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LET'S EAT: Local farming business blossoms into major online, retail entity (6 photos)

From its modest roots during the pandemic's early days, Farm2Door has sprouted into a major player on the local food scene

While the pandemic has created many negatives, there’s one big positive that’s grown out of it in Tiny Township.

Farm2Door, which began last spring as a predominantly e-commerce company, is celebrating its first anniversary and has steadily increased the number of farmers supplying produce and other goods under its umbrella.

"It's really going well, yeah, it actually continues to surprise ourselves,” said Farm2Door general manager Bart Nagel.

“When we had our launch, we had no idea about the extent of the demand for local food.”

Nagel said his farm Bulbs of Fire has been around for about a decade and sometimes struggled to meet yearly revenue targets.

“But this has been a revelation, to be honest with you," he said.

The company sprouted out of a collaboration between local farms BelleRoots Farm, Bulbs of Fire and tech partner Darkhorse Custom.

Since those early beginnings, Farm2Door has seen an incredible uptake in orders and deliveries of their local food service, offering close to 500 items from nearly 100 local farmers and food producers.

And besides the steady online presence, Farm2Door also opened a retail outlet just outside of Perkinsfield on Balm Beach Road last summer.

Nagel said participating producers also benefit because they can get their product to market in a timely fashion.

“They don’t need to stand around at the farmer’s market where you have to set up, tear down and take all your unsold produce back home,” Nagel said, noting they’ve also expanded their workforce from an initial five to 11 people.

Nagel said farmers traditionally have a relatively short season to try to make as much money as possible by attending myriad farmers’ markets, special events like Midland’s Buttertart Festival and other offerings.

“The farmers’ market season is short, you only have six months to make your money. So you know, you’ve got to hit it hard. With the farmers’ market model, it basically forces buyers to come to one location in a four- or five-hour time window during the week.”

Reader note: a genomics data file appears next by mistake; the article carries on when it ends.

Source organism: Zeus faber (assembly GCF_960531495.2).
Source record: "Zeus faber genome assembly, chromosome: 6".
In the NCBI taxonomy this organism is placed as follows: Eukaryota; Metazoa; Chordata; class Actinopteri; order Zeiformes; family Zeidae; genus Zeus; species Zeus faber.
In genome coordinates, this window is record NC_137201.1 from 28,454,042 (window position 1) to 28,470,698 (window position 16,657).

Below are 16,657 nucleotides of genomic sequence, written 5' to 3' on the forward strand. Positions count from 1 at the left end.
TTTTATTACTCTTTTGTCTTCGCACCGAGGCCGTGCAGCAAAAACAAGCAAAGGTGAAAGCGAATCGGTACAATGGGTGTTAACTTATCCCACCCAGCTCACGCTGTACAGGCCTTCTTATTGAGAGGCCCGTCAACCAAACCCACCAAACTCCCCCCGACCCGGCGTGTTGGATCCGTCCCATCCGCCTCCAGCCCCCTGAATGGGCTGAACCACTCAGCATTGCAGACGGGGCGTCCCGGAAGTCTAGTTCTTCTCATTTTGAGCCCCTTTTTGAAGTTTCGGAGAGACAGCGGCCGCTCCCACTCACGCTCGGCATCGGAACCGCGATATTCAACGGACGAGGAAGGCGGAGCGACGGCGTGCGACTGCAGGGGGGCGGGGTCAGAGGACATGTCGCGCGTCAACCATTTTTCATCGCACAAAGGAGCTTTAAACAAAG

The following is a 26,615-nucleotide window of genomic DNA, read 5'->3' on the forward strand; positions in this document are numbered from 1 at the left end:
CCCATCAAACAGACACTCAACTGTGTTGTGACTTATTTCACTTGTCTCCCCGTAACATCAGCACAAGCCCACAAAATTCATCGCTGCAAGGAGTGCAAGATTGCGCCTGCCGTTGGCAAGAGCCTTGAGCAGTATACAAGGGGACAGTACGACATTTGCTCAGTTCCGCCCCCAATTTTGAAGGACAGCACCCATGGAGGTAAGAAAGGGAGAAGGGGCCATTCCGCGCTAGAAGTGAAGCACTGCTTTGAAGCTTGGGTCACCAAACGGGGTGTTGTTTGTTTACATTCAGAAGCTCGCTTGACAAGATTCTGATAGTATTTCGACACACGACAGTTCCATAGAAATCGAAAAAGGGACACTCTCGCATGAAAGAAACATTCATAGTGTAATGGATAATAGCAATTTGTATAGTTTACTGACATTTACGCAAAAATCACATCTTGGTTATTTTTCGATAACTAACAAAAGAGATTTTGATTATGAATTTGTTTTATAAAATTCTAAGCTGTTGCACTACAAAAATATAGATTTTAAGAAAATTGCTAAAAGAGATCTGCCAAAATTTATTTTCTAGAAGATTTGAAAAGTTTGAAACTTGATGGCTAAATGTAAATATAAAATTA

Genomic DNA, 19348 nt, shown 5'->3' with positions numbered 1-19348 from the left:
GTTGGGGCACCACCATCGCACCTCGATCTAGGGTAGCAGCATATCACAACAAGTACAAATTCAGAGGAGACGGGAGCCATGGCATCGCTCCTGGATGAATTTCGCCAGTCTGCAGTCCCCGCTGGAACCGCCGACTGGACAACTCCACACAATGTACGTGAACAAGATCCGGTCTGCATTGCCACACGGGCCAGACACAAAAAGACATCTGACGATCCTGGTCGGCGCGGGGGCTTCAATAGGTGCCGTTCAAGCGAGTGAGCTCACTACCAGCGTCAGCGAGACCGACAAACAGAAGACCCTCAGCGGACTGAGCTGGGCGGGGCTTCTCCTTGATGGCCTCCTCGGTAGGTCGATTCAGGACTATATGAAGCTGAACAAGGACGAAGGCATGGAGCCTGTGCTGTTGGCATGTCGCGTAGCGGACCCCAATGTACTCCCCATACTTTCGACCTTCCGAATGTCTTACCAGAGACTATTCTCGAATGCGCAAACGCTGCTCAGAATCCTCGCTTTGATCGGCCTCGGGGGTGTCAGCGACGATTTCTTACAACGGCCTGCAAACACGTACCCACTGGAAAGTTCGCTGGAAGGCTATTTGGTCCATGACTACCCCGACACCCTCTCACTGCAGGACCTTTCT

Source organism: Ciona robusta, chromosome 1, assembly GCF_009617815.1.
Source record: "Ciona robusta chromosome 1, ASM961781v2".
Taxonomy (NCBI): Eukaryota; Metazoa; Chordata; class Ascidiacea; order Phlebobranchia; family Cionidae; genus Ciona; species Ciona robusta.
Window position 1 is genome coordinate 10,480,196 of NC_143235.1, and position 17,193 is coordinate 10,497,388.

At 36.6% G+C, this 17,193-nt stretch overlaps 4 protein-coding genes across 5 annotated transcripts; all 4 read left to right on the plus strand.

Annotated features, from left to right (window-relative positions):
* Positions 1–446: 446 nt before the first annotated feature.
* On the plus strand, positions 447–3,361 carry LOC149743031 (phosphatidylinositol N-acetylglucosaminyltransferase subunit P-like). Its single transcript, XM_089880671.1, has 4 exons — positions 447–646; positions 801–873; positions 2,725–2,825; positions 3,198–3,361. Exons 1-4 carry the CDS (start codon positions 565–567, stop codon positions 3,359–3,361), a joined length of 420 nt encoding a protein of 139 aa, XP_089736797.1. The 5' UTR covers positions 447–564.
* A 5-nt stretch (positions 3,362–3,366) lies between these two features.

And when COVID-19 hit last March, that initially affected the upcoming farmers’ market season.

“They (eventually) said ‘farmers’ markets are essential.’ But by that time, we had already started Farm2Door so the train left the station.

“We were trying to repair what we felt was a lost and broken connection between local food producers and local food buyers.”

And unlike a farmers’ market, Nagel points out that Farm2Door is basically open every hour of the day with delivery twice a week and a local food store that’s open seven days a week until Thanksgiving.

“When we increase the accessibility of local food it really starts to expose what demand really is,” Nagel said, noting Farm2Door currently deals with about 90 area producers.

“And this is literally growing every week. We have people reaching out to us, non-stop.

“We’re trying to onboard as many as we can, obviously, without jeopardizing the businesses of the people that are already tied in with us. We really don't need a third producer of butter tarts. At some point, you’ve got to start curating your offerings.”

Andrew Philips

About the Author: Andrew Philips

Community Editor Andrew Philips is a multiple award-winning journalist whose writing has appeared in some of the country‚Äôs most respected news outlets. Originally from Midland, Philips returned to the area from Québec City a decade ago.
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